2012 ICOTec Sasquatch camera review - October 4, 2012 Back to Main Review Page
   

2012 IcoTec Sasquatch

2012 ICOtec TC-50 5 MP 32 count red flash digital camera review

We have been in contact with these folks for some time and waiting for the chance to maybe bring the market something a little bit new to look at. The on line hype associated with this product has a very significant line in their introduction. This line says “Nobody makes our camera for us; nobody designed our camera for us”. Once into the actual camera and the first attempt to the programming I would agree that they definitely have a product that is far different than what most have seen. Here is also a paragraph from their site about this camera. 

“The TC50 is engineered around a commercial grade image processor that is utilized in professional outdoor surveillance equipment. This very expensive chip is not used by any other manufacturer in the trail camera industry; it is made for years of reliability, stability and works great at low temperature. This is not a repackaged inferior grade product with fancy led filters or confusing program-ability or even a cheap consumer grade digital camera disguised as a trail camera, it is truly a rugged camera designed for the hunter who needs a great product at a very reasonable price, period.”

 

Specifications:

Image Sensor: 5MP Color CMOS sensor
Maximum Resolution:
2592 x 1944
Lens:
F/NO=2.7mm
FOV(Field of View):
52°
Auto IR-Cut-Remove:
(Night)
IR Bulbs:
32pcs IR-LED’s
IR Bulb Distance:
45ft
Display:
LCD 40MM x 20MM
Internal Memory:
128MB
External Memory:
SD-card, support up to 32GB
File Naming Convention:
Individual file name based on date and time
Picture Resolution:
5MP = 2592 x 1944
IMAGE & VD Displaying Info:
Camera mode, temperature, moon phase, date & time
Video Resolution:
640 x 480 (Default, 16FPS)
PIR Lens:
Multi Zone, 45ft detection range
PIR Sensitivity:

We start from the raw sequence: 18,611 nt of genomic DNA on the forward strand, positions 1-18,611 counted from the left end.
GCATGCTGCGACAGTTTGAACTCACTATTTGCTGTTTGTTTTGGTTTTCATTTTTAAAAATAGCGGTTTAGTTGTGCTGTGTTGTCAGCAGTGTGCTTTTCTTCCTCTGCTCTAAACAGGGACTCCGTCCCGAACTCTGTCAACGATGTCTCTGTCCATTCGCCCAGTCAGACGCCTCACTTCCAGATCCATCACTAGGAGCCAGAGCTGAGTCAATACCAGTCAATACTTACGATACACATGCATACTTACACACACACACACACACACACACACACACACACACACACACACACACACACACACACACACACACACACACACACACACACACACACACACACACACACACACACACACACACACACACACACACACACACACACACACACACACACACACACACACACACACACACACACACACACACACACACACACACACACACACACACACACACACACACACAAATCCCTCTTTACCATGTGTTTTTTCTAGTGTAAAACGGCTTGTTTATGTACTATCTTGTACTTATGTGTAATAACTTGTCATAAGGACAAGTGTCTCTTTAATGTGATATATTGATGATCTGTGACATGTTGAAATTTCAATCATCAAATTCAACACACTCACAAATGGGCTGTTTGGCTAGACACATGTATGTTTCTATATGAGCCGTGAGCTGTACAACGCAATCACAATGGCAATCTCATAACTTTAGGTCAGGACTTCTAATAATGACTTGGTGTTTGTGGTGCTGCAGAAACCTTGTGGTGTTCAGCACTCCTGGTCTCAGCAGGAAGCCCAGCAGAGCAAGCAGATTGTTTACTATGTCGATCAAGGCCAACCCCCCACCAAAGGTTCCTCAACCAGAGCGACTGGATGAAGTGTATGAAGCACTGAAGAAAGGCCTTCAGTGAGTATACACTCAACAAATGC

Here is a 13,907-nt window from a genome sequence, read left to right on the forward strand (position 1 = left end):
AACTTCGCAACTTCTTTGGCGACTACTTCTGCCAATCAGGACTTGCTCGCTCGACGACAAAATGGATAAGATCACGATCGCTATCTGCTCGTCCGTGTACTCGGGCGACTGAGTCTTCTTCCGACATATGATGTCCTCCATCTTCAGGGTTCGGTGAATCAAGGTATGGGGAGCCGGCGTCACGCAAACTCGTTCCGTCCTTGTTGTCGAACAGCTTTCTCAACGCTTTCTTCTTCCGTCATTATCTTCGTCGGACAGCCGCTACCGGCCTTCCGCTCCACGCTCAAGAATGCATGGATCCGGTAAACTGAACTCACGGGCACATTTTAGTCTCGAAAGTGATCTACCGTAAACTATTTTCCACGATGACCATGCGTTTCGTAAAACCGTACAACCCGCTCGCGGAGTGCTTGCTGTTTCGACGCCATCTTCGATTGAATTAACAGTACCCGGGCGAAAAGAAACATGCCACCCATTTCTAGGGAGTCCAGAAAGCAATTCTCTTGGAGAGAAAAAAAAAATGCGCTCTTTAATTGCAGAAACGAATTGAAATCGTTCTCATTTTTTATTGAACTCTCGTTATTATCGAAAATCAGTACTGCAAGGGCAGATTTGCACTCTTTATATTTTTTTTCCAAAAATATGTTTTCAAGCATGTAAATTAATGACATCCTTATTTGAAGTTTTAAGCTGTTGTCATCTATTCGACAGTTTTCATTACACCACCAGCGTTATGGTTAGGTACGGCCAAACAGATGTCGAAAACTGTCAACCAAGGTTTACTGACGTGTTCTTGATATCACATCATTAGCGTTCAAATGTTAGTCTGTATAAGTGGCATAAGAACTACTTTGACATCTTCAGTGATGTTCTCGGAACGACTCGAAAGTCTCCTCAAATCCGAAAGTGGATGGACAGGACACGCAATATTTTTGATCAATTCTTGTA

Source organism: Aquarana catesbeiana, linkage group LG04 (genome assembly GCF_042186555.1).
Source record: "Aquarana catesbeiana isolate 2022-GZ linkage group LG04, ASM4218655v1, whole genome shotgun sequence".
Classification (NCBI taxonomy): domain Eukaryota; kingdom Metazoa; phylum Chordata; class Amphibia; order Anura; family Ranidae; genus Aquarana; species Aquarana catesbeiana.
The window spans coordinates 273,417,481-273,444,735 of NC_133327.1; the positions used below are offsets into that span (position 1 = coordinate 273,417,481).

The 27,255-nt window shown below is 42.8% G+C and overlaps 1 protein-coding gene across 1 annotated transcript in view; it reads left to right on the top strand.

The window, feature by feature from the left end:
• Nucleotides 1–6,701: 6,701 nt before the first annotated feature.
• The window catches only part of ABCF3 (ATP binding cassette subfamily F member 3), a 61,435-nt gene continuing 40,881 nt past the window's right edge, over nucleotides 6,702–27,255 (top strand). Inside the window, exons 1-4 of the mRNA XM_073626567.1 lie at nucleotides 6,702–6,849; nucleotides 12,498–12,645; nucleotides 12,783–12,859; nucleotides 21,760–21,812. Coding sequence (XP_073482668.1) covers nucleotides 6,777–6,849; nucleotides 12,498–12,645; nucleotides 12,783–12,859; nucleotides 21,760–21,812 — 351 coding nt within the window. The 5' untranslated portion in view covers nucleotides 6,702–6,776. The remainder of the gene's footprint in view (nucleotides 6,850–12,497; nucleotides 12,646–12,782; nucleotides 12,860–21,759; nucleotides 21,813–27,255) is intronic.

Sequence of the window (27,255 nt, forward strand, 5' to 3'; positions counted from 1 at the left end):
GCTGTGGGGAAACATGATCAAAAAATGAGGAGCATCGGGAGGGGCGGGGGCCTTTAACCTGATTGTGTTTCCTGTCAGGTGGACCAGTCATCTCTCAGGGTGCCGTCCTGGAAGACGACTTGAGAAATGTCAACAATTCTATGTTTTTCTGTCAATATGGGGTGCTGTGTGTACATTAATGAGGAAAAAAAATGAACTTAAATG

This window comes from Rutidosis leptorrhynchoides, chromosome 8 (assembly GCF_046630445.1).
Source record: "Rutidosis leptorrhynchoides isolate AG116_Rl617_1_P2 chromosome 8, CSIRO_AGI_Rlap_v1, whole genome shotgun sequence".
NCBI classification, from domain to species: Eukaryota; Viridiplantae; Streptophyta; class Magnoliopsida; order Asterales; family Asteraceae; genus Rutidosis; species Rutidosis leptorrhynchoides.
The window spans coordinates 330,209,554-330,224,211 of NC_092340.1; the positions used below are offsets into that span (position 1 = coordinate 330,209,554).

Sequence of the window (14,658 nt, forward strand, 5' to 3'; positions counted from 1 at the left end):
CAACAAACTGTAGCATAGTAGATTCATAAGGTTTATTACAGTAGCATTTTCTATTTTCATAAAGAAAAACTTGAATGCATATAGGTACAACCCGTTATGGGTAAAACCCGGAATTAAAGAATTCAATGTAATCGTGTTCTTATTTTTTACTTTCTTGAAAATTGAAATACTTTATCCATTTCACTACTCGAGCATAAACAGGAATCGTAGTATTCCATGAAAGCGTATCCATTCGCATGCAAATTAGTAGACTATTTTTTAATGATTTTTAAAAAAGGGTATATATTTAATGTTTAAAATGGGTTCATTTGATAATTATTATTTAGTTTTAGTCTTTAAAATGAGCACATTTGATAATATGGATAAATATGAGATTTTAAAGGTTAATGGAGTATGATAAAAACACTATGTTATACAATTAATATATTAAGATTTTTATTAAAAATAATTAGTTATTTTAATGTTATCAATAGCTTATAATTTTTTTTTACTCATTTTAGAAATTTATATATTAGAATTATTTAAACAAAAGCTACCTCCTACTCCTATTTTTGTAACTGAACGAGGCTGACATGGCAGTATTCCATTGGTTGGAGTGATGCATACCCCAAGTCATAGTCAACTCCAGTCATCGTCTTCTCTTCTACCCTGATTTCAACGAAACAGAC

Auto-Adjustable (High/Normal/Low)
Operation:
Day/Night (24hours)
Trigger Time:
1.2s
Still Capture Trail Option: 4 options (3s, 1min, 10min, 20min)
Plot Camera Option:
4 options (3s, 1min, 10min, 20min) plot/day-infrared/night
Capture Mode: 3 capture mode (Trail, PLS1, PLS2,)
Video Length:
Auto-adjustable, 15~75s max
Power Supply:
8xAA Recommended), 4xAA(Emergency), 6V DC
Stand-by:
Current < 120uA (<950mAh/Year<2.5mAh/Day)
Power Consumption:
140mA (+450mA When 32pcs IR-LEDs Lighted)
Low Battery Alert:
LED & LCD Indicator
Ports & Jacks:
Mini USB Jack, SD Card Slot, 6V DC Jack
Mounting:
Strap or Cable Lock Up To 3/8 Inches
Heights:
5.6 inches
Width:
4.1 inches
Depth:
2.8 inches
Weight:
Approximate 1 lb. With Battery
Security Authentication:
FCC CE RoHS
Warranty:
1 year limited warranty from date of purchase

Those are the standards they set and now we will see if this unit lives up to the claim. At first glance the appearance has the look of a Boly Media camera about the same size as the BTC and Scoutguard type cameras. Close observation shows there are many differences. The single resolution camera is rated at a true 5 MP and it also has a single video 640X480 16 fps resolution. Sensing is claimed to 45 feet and is auto adjustable. They say the trigger is at 1.2 seconds and delay can be set to a low of 3 seconds with 1, 10, 20 minutes above that. Built in the programming are the still, video, Time laps 1, and time laps 2 +PIR capture settings. The time laps interval follows the delay setting but as of now we do not know if the TL resolution is the full 5 MP and if it is it will be terribly defeating for that function due to file size. One of the disappearing features not a lot of recent trail cameras is the internal memory. This cam has 128 MB of internal memory and can also take up to a 32 gig card. The info strip contains camera mode, temperature, moon phase along with the date/time. The tank will hold 4 or 8 AA cells and battery life is claimed to be up to a year. Warranty is one year and we have no documentation at this time on how well that area is going to work but should we find out more later, we will report. The top front is the 32 count array with the blue cast emitters and in the center are the indicators. Below that is the hooded camera lens with the PIR below that. The bottom of the camera has an offset tri-pod insert and opposite side is the external battery port. Back has the strap/cable loops. This is a typical cam in the door and battery compartment in the back with a full weather seal layout. Programming is with the rotary switch with select buttons above them with LCD reader for the programming information.